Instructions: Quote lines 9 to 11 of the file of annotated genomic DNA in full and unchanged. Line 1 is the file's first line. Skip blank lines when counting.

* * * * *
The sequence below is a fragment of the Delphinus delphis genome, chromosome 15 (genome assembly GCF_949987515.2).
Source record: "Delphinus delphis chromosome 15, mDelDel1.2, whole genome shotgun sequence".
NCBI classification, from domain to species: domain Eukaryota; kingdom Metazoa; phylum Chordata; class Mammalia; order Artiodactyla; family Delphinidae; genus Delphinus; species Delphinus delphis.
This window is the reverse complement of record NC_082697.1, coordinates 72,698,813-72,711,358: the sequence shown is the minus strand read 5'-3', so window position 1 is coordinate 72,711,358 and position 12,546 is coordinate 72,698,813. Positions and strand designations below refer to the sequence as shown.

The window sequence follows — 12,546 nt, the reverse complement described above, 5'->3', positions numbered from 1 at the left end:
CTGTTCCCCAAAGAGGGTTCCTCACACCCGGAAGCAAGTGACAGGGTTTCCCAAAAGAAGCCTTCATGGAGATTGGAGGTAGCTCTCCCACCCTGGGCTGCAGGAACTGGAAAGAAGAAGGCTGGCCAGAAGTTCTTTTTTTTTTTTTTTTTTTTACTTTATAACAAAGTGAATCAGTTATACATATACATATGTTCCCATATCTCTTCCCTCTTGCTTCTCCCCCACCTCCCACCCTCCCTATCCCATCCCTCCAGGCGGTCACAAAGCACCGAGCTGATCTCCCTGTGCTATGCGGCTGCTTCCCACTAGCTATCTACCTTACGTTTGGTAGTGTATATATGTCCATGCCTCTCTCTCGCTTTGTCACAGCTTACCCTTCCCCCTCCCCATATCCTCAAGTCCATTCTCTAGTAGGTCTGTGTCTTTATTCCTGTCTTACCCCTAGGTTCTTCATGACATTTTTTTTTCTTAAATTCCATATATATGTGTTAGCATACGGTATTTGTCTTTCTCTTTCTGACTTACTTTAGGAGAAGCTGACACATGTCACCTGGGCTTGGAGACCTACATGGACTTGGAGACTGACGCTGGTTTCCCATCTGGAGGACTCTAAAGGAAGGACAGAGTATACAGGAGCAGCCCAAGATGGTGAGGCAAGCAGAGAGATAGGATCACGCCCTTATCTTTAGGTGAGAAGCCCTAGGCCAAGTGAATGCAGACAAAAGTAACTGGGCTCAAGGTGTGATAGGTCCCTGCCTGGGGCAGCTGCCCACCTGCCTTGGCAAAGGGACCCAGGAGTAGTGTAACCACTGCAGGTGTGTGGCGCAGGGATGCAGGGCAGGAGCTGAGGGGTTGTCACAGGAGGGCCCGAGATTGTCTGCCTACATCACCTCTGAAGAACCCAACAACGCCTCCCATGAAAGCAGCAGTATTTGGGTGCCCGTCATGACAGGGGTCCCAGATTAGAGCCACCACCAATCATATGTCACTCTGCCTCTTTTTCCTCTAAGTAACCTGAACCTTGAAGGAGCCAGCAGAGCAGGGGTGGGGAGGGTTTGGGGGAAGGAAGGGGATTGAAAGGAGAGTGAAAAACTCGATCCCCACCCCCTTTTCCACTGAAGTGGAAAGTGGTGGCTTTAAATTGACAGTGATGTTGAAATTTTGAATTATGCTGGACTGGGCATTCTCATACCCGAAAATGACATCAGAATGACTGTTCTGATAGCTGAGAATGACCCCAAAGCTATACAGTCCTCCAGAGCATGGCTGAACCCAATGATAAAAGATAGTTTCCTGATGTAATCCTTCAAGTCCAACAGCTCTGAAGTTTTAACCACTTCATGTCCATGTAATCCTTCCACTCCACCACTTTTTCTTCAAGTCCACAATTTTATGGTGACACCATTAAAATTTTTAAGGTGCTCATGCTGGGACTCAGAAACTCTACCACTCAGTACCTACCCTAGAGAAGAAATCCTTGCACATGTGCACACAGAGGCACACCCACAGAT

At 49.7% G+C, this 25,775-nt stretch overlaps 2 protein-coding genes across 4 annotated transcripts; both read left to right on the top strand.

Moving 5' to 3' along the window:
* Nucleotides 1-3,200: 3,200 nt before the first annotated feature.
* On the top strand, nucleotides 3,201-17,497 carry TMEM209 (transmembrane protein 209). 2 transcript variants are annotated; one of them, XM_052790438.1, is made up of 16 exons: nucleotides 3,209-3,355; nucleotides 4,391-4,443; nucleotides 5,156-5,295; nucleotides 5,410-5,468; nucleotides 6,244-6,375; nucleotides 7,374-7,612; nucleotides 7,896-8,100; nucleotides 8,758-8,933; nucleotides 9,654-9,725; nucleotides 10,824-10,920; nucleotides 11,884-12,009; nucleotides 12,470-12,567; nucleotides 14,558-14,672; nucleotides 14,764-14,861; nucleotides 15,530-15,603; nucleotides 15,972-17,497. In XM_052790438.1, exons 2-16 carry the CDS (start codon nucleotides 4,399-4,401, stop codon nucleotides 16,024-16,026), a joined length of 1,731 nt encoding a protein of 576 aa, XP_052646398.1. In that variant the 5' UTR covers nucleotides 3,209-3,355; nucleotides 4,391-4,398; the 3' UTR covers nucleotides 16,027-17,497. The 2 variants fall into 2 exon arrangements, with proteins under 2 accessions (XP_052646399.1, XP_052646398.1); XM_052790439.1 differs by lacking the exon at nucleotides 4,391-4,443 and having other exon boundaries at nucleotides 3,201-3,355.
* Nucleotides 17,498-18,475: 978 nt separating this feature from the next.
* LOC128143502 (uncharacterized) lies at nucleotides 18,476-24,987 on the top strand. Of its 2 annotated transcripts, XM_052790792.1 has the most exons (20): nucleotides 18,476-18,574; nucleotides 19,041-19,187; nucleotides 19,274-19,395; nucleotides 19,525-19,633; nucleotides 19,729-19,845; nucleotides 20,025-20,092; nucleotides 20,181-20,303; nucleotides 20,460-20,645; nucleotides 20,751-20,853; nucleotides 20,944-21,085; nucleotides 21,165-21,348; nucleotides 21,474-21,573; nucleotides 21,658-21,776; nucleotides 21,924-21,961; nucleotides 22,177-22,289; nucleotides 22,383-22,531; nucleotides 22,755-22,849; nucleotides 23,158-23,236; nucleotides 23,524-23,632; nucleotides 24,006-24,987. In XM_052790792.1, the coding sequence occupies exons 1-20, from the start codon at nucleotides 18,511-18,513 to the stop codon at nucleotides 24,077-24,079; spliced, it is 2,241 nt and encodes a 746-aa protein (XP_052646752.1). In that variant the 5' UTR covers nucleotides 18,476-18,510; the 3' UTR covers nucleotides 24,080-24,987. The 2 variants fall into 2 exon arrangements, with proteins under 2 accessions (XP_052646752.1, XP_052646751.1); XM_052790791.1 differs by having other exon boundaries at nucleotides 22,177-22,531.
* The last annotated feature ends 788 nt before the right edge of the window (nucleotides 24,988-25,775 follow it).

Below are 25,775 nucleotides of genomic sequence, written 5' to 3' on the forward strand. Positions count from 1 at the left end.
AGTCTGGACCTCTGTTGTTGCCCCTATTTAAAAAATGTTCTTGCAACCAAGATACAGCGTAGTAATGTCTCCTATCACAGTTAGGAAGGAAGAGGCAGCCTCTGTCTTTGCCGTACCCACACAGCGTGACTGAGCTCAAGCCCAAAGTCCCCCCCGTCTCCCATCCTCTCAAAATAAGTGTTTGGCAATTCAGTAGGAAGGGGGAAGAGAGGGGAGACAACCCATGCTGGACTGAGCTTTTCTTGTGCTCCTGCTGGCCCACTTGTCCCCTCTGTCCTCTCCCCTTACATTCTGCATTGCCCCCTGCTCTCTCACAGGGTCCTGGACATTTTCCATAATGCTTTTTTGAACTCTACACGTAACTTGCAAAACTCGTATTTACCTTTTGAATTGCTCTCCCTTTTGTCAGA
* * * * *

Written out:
* Nucleotides 1-3,200: 3,200 nt before the first annotated feature.
* On the top strand, nucleotides 3,201-17,497 carry TMEM209 (transmembrane protein 209). 2 transcript variants are annotated; one of them, XM_052790438.1, is made up of 16 exons: nucleotides 3,209-3,355; nucleotides 4,391-4,443; nucleotides 5,156-5,295; nucleotides 5,410-5,468; nucleotides 6,244-6,375; nucleotides 7,374-7,612; nucleotides 7,896-8,100; nucleotides 8,758-8,933; nucleotides 9,654-9,725; nucleotides 10,824-10,920; nucleotides 11,884-12,009; nucleotides 12,470-12,567; nucleotides 14,558-14,672; nucleotides 14,764-14,861; nucleotides 15,530-15,603; nucleotides 15,972-17,497. In XM_052790438.1, exons 2-16 carry the CDS (start codon nucleotides 4,399-4,401, stop codon nucleotides 16,024-16,026), a joined length of 1,731 nt encoding a protein of 576 aa, XP_052646398.1. In that variant the 5' UTR covers nucleotides 3,209-3,355; nucleotides 4,391-4,398; the 3' UTR covers nucleotides 16,027-17,497. The 2 variants fall into 2 exon arrangements, with proteins under 2 accessions (XP_052646399.1, XP_052646398.1); XM_052790439.1 differs by lacking the exon at nucleotides 4,391-4,443 and having other exon boundaries at nucleotides 3,201-3,355.
* Nucleotides 17,498-18,475: 978 nt separating this feature from the next.